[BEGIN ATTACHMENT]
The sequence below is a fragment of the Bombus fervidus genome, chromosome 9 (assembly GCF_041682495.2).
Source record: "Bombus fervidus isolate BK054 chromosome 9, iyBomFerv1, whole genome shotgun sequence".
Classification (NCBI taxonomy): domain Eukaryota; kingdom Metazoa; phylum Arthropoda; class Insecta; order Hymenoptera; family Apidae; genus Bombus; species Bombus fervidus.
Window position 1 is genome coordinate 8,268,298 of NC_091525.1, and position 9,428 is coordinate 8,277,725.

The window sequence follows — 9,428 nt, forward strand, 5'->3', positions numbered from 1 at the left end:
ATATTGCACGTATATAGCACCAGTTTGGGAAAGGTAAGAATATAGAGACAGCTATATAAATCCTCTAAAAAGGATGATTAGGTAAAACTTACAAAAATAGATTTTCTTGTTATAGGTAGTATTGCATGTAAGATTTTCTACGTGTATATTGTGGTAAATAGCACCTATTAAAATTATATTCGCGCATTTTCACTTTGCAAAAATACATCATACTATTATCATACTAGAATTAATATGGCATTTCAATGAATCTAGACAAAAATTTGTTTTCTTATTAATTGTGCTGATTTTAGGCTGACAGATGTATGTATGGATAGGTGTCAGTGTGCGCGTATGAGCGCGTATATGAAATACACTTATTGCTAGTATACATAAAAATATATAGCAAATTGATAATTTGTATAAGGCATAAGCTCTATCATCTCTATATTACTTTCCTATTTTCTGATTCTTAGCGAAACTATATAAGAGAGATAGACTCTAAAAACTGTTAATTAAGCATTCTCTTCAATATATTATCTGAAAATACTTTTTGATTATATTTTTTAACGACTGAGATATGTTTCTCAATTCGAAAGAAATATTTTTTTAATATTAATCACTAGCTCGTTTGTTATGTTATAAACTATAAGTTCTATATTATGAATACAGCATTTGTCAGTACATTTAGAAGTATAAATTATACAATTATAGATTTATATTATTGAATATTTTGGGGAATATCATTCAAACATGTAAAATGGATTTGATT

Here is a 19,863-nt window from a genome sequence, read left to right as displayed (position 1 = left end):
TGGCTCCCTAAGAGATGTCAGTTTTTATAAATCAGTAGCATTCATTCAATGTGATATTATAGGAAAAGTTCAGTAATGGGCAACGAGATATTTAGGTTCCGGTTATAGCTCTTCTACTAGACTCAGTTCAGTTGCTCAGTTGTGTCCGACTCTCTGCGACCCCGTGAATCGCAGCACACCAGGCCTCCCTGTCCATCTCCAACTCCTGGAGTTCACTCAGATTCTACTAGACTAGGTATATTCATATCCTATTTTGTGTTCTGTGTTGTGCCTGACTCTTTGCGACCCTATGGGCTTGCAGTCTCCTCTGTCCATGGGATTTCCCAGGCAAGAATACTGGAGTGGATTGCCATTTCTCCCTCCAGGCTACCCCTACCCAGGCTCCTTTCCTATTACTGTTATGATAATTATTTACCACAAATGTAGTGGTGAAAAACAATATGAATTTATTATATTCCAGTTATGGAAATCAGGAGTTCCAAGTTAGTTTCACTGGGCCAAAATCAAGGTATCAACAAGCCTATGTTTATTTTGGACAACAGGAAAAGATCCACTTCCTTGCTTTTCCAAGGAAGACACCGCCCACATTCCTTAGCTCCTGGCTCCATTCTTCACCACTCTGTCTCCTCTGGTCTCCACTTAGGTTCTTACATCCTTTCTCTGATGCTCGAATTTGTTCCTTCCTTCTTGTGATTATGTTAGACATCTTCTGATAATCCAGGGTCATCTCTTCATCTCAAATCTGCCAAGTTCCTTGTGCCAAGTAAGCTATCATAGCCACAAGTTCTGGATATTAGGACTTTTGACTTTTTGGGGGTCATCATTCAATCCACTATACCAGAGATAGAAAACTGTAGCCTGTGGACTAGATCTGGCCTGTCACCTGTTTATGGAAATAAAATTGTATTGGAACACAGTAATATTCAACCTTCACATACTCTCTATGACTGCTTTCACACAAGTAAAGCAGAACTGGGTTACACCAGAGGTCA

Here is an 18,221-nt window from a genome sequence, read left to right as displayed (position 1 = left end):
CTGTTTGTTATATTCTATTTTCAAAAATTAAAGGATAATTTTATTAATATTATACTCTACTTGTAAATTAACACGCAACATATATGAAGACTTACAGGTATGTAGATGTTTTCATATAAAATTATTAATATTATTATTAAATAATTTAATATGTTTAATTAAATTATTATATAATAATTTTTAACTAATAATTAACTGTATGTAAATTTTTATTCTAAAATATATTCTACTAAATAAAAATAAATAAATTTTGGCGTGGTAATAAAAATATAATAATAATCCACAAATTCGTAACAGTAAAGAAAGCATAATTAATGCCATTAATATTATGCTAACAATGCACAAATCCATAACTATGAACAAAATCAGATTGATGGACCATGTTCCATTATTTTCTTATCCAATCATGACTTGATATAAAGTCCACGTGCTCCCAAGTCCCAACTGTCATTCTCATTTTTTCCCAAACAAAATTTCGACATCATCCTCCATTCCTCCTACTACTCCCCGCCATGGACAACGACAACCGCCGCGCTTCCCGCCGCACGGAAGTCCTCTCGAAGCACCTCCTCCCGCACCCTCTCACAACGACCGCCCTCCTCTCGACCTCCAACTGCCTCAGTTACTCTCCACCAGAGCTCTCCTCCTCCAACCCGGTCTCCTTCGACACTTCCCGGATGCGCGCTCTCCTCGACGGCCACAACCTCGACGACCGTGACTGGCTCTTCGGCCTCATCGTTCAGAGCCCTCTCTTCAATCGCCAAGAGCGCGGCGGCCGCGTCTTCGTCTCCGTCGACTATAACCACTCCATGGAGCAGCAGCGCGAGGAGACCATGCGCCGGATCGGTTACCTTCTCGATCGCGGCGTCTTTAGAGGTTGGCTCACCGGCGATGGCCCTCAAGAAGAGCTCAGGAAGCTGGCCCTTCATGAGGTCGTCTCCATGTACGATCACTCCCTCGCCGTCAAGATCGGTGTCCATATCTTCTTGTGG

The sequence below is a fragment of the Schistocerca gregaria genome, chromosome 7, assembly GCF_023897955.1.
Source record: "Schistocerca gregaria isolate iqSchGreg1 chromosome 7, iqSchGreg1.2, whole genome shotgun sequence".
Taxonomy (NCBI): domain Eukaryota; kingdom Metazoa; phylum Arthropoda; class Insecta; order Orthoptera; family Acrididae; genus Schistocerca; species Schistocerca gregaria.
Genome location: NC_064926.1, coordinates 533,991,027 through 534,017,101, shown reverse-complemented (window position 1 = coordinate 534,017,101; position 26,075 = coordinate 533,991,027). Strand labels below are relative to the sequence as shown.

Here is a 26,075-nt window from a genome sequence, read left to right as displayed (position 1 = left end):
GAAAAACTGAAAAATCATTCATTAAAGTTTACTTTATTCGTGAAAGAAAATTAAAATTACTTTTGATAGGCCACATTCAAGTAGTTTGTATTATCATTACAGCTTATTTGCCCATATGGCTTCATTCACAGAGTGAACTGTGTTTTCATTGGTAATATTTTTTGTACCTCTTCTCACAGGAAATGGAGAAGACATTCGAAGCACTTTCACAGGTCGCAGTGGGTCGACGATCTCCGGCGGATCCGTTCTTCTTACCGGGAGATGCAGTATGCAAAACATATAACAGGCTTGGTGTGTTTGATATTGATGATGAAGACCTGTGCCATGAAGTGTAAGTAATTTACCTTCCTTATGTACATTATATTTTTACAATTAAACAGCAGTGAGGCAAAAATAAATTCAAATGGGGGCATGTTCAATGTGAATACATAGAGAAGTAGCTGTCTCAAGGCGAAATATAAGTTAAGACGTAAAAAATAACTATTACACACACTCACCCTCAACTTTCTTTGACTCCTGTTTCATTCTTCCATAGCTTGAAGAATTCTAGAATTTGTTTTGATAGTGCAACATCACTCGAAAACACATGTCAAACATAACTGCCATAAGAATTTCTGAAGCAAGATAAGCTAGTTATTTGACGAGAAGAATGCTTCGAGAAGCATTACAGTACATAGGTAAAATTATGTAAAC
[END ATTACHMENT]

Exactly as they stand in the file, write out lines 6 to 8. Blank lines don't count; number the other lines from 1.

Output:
ATATTGCACGTATATAGCACCAGTTTGGGAAAGGTAAGAATATAGAGACAGCTATATAAATCCTCTAAAAAGGATGATTAGGTAAAACTTACAAAAATAGATTTTCTTGTTATAGGTAGTATTGCATGTAAGATTTTCTACGTGTATATTGTGGTAAATAGCACCTATTAAAATTATATTCGCGCATTTTCACTTTGCAAAAATACATCATACTATTATCATACTAGAATTAATATGGCATTTCAATGAATCTAGACAAAAATTTGTTTTCTTATTAATTGTGCTGATTTTAGGCTGACAGATGTATGTATGGATAGGTGTCAGTGTGCGCGTATGAGCGCGTATATGAAATACACTTATTGCTAGTATACATAAAAATATATAGCAAATTGATAATTTGTATAAGGCATAAGCTCTATCATCTCTATATTACTTTCCTATTTTCTGATTCTTAGCGAAACTATATAAGAGAGATAGACTCTAAAAACTGTTAATTAAGCATTCTCTTCAATATATTATCTGAAAATACTTTTTGATTATATTTTTTAACGACTGAGATATGTTTCTCAATTCGAAAGAAATATTTTTTTAATATTAATCACTAGCTCGTTTGTTATGTTATAAACTATAAGTTCTATATTATGAATACAGCATTTGTCAGTACATTTAGAAGTATAAATTATACAATTATAGATTTATATTATTGAATATTTTGGGGAATATCATTCAAACATGTAAAATGGATTTGATT

Here is a 19,863-nt window from a genome sequence, read left to right as displayed (position 1 = left end):
TGGCTCCCTAAGAGATGTCAGTTTTTATAAATCAGTAGCATTCATTCAATGTGATATTATAGGAAAAGTTCAGTAATGGGCAACGAGATATTTAGGTTCCGGTTATAGCTCTTCTACTAGACTCAGTTCAGTTGCTCAGTTGTGTCCGACTCTCTGCGACCCCGTGAATCGCAGCACACCAGGCCTCCCTGTCCATCTCCAACTCCTGGAGTTCACTCAGATTCTACTAGACTAGGTATATTCATATCCTATTTTGTGTTCTGTGTTGTGCCTGACTCTTTGCGACCCTATGGGCTTGCAGTCTCCTCTGTCCATGGGATTTCCCAGGCAAGAATACTGGAGTGGATTGCCATTTCTCCCTCCAGGCTACCCCTACCCAGGCTCCTTTCCTATTACTGTTATGATAATTATTTACCACAAATGTAGTGGTGAAAAACAATATGAATTTATTATATTCCAGTTATGGAAATCAGGAGTTCCAAGTTAGTTTCACTGGGCCAAAATCAAGGTATCAACAAGCCTATGTTTATTTTGGACAACAGGAAAAGATCCACTTCCTTGCTTTTCCAAGGAAGACACCGCCCACATTCCTTAGCTCCTGGCTCCATTCTTCACCACTCTGTCTCCTCTGGTCTCCACTTAGGTTCTTACATCCTTTCTCTGATGCTCGAATTTGTTCCTTCCTTCTTGTGATTATGTTAGACATCTTCTGATAATCCAGGGTCATCTCTTCATCTCAAATCTGCCAAGTTCCTTGTGCCAAGTAAGCTATCATAGCCACAAGTTCTGGATATTAGGACTTTTGACTTTTTGGGGGTCATCATTCAATCCACTATACCAGAGATAGAAAACTGTAGCCTGTGGACTAGATCTGGCCTGTCACCTGTTTATGGAAATAAAATTGTATTGGAACACAGTAATATTCAACCTTCACATACTCTCTATGACTGCTTTCACACAAGTAAAGCAGAACTGGGTTACACCAGAGGTCA